Home' Trinidad and Tobago Guardian : September 30th 2017 Contents A15
Saturday, September 30, 2017
Shell T&T boss: Talks on Dragon gas ongoing
Discussions between Venezuela and
T&T concerning the Dragon Field gas
deal have not been interrupted due
to sanctions posed by the US against
Venezuela in late August, 2017.
Commenting on the progress of
the negotiations, Derek Hudson,
country chairman of Shell T&T said
the Dragon ield deal is still on "sub-
ject to coming to a mutual agreement
with Venezuela with NGC. We are still
early in the planning stages."
Hudson was the feature speaker
at a luncheon event hosted by the
Ener y Chamber held at the Hilton
hotel in Port-Of-Spain yesterday.
Hudson's remarks come on the
heels of public debate suggesting
that Shell would have to remove em-
ployees from Venezuela due to the
In August the Donald Trump-led
administration imposed sanctions
on Venezuela which were mainly
targeted at the country's inancial
The US is a major importer of Ven-
"At no point in time would we ever
go counter to any of the guidelines
to any of the governments who have
applied sanctions." Hudson said, re-
sponding from questions from the
media after the luncheon
In December 2016, Prime Minis-
ter Dr Keith Rowley and Venezuela's
President Nicolas Maduro signed the
deal which allows T&T access to gas
reserves from Venezuela's Dragon
Explaining the process, Hudson
said Shell's Trade and Compliance
Of ice reviews such sanctions.
Hudson said those who are in-
volved in the negotiations are experts
who are non-US residents which, ac-
cording to Hudson means, "we have
people from the UK, Dubai and T&T.
The way Shell operates under these
circumstances is that we will use our
global expertise in doing it."
He added, "Shell has worked in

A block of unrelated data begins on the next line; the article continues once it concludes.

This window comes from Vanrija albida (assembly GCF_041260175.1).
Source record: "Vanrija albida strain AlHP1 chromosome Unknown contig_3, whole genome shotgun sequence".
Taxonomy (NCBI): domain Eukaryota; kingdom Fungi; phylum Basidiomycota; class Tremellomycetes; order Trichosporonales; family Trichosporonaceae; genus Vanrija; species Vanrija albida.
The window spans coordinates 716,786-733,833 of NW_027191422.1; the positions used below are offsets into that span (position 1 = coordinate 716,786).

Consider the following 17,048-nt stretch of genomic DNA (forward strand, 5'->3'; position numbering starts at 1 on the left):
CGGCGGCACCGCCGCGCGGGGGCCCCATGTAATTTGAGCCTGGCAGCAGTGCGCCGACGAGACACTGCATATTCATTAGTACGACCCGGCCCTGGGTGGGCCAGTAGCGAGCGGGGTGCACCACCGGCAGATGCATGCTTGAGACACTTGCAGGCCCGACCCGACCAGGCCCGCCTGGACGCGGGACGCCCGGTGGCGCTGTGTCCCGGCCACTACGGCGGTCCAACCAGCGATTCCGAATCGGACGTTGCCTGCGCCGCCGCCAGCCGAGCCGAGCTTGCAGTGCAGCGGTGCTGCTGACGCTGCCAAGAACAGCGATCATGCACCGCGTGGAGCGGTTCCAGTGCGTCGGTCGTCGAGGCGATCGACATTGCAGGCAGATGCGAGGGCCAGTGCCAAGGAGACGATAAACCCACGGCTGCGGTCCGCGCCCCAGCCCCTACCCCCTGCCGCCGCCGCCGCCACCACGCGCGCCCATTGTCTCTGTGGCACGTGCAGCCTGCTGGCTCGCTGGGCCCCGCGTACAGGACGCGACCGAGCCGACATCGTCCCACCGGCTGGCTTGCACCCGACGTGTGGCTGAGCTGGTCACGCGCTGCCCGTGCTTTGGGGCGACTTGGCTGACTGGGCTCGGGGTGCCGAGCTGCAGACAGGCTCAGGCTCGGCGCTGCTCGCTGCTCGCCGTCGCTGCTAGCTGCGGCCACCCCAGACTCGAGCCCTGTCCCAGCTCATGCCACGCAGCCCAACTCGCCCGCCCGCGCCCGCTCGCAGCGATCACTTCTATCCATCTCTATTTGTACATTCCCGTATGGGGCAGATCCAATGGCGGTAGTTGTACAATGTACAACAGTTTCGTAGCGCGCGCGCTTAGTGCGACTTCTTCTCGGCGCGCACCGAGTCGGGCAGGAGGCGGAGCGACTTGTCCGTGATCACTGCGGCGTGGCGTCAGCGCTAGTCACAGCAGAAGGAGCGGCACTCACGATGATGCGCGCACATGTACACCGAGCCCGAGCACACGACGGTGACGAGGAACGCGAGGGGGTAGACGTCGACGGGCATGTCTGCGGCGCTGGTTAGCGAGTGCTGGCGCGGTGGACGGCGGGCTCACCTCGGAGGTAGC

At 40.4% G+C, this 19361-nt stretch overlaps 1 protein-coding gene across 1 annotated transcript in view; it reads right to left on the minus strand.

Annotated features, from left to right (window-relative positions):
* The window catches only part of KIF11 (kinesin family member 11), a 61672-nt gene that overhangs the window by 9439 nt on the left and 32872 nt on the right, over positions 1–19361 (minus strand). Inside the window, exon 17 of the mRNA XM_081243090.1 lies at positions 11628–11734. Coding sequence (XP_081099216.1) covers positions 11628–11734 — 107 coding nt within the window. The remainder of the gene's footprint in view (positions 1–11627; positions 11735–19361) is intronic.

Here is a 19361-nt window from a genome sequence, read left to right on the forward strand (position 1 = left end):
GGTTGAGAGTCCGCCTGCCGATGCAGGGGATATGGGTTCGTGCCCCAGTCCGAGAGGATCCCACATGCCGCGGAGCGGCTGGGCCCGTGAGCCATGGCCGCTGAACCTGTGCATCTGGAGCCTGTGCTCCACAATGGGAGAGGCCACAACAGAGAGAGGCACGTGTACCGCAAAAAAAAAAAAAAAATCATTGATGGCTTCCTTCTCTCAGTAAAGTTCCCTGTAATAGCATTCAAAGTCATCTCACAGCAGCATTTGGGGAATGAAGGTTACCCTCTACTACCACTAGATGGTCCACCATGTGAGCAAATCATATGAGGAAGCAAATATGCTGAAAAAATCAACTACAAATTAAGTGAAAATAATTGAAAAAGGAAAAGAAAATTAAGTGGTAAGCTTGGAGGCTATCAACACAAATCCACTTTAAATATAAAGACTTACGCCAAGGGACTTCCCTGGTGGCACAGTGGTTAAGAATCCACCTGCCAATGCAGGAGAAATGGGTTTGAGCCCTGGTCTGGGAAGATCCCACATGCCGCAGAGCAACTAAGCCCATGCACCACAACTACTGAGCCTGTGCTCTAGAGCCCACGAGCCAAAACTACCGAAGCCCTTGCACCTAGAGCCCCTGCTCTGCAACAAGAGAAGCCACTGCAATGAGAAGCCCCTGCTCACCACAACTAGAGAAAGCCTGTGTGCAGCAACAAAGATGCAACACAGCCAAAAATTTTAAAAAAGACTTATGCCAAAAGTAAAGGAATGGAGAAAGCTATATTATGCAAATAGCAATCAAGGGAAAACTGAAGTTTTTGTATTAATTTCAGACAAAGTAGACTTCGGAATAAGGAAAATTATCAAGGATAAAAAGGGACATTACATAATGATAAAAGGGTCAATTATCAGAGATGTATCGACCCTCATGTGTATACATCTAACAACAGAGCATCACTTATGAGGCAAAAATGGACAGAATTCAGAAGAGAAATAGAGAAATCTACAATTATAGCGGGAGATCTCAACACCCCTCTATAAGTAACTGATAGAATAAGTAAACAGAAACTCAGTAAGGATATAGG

countries where sanctions have been
applied before such as Russia and
in those cases we will follow those
According to Hudson, by the mid-
dle of the next decade Shell has the
opportunity to double its production
to the 2014 levels of production.
"We have capacity today to go
between 650 to 700 million scoffs
(standard cubic feet) of gas. We have
some commercial constraints with
respect to some things we have to
do with Atlantic so to get us up to
the levels we were at, at that point in
time required probably another 200
to 300 million scoffs."
He added that the challenges that
lie ahead involved the decline of
older gas ields.
West: Brace for tough budget
Brace for a tough budget.
The warning came from Minister in
the Ministry of Finance Allyson West
yesterday, as the country waits for
Monday's budget presentation from
Finance Minister Colm Imbert.
Following the opening of the
Senate at the third session of the
11th Parliament, West admitted that
preparation for the 2017/2018 budget,
which started since May, involved a
lot of work and sleepless nights.
Asked how she would describe the
upcoming budget, West replied, "I
think it is going to be a tough budget,
as suggested in Wednesday's ses-
Her reference was to Wednesday's
Spotlight on T&T's Financial Circum-